I am a big fan of data generally, and especially data that is made available for public consumption. Even though politicians can (and do) produce reasons to ignore data, it is still valuable to collect it. Data-driven, fact-based decision-making is always preferable to hiding behind a politically expedient anecdote of choice.
That’s one reason I was excited that SFpark launched this past week, generating a continuous open data feed that tracks the location and quantity of available parking in the handful of identified pilot neighborhoods. Consider the following maps of the Fillmore and Mission, screenshots from Friday night:
And another set of screenshots for the Financial District and South of Market, taken at 12 noon on Sunday:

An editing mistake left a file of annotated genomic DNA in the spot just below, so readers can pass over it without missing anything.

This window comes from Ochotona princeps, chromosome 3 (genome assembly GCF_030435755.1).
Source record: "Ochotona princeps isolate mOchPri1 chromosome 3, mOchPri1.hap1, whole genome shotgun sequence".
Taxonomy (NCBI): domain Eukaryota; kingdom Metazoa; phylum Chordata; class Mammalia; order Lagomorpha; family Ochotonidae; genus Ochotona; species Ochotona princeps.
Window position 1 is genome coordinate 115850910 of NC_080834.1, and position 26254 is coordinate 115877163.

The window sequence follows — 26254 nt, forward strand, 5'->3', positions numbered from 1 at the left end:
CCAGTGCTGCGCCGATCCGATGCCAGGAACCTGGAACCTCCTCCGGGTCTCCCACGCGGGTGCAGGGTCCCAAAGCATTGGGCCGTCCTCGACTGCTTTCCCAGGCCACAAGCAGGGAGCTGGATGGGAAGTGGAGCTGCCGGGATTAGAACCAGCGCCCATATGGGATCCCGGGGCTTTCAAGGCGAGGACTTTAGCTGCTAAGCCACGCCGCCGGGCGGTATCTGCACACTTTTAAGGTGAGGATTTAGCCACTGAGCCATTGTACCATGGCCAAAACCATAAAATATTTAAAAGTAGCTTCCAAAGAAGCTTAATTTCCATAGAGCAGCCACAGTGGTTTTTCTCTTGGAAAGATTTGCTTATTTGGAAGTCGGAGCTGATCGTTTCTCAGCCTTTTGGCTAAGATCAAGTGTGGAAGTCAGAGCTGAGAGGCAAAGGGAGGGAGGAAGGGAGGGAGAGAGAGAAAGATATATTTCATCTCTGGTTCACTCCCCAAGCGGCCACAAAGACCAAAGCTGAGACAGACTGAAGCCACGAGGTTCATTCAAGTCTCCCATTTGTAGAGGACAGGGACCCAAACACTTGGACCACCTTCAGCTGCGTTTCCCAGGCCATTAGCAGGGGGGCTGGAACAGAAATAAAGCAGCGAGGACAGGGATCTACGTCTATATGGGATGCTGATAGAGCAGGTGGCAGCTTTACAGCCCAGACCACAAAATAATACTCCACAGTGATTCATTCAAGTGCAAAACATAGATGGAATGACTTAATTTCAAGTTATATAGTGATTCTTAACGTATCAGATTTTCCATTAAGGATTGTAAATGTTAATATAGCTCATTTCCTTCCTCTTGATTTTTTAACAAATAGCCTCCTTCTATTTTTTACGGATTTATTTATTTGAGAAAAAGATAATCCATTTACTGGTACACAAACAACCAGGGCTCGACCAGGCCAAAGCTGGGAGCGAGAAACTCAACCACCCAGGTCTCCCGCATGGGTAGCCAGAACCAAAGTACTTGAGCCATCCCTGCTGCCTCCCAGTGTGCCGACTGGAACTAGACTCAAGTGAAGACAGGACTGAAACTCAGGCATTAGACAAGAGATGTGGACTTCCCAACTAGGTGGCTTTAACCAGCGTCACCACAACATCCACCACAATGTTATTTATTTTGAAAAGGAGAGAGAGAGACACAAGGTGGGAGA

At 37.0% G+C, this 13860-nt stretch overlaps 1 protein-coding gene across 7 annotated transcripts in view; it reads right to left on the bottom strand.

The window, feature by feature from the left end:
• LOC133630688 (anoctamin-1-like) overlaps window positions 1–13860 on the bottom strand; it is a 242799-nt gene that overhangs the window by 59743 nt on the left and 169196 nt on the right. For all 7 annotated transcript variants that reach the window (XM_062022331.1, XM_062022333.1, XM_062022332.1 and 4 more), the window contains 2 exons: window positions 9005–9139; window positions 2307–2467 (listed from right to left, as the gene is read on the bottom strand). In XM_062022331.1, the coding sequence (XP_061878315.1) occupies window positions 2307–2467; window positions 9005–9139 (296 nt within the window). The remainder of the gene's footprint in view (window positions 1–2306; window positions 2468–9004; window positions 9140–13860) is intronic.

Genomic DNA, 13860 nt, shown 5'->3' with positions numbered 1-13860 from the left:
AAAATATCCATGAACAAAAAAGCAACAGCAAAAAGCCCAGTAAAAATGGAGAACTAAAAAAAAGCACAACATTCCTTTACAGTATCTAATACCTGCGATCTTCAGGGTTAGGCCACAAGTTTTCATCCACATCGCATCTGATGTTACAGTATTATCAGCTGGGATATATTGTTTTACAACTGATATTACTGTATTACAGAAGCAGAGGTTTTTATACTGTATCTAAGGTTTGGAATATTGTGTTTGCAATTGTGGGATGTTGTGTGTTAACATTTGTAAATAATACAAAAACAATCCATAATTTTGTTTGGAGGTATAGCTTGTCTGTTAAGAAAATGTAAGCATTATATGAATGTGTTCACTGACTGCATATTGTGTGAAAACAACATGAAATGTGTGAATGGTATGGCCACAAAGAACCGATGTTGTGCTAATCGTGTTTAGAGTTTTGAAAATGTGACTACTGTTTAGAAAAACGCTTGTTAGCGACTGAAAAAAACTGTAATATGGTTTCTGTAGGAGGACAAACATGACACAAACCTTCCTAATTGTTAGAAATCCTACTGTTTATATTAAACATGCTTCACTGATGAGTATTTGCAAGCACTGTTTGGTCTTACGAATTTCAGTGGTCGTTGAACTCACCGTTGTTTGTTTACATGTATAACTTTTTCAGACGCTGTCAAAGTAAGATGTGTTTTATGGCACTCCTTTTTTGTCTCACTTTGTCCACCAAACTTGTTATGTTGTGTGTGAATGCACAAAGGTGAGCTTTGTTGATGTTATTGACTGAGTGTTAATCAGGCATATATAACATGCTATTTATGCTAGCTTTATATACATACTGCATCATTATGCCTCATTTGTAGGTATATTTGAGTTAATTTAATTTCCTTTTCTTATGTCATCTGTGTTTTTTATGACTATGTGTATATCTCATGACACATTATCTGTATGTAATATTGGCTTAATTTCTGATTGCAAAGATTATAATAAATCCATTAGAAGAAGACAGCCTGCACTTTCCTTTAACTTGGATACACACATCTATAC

The MTA will monitor occupancy on each block and adjust the parking meter rate periodically based on demand. To ensure that at least one parking spot is available per block for the most part, pilot blocks that are at least 85 percent occupied during certain periods of the day will be targeted for a rate increase during those time periods. In the screenshots above, stretches of block marked in red, with less than 15 percent of spots available, are those high-demand spots that would theoretically be targeted for a rate increase.
One conclusion that can be derived at a glance? That the market price for parking in the evenings and on Sundays in these pilot neighborhoods is higher than what is currently being charged (which is zilch). When parking is free, motorists have little incentive to vacate parking spots in a timely fashion. Another good reason to revisit extended parking meter hours?
(No, this is not a groundbreaking revelation. Yes, there was already data supporting agency staff’s previous recommendation to extend meter hours. Yes, that data was ignored by squirming politicians.)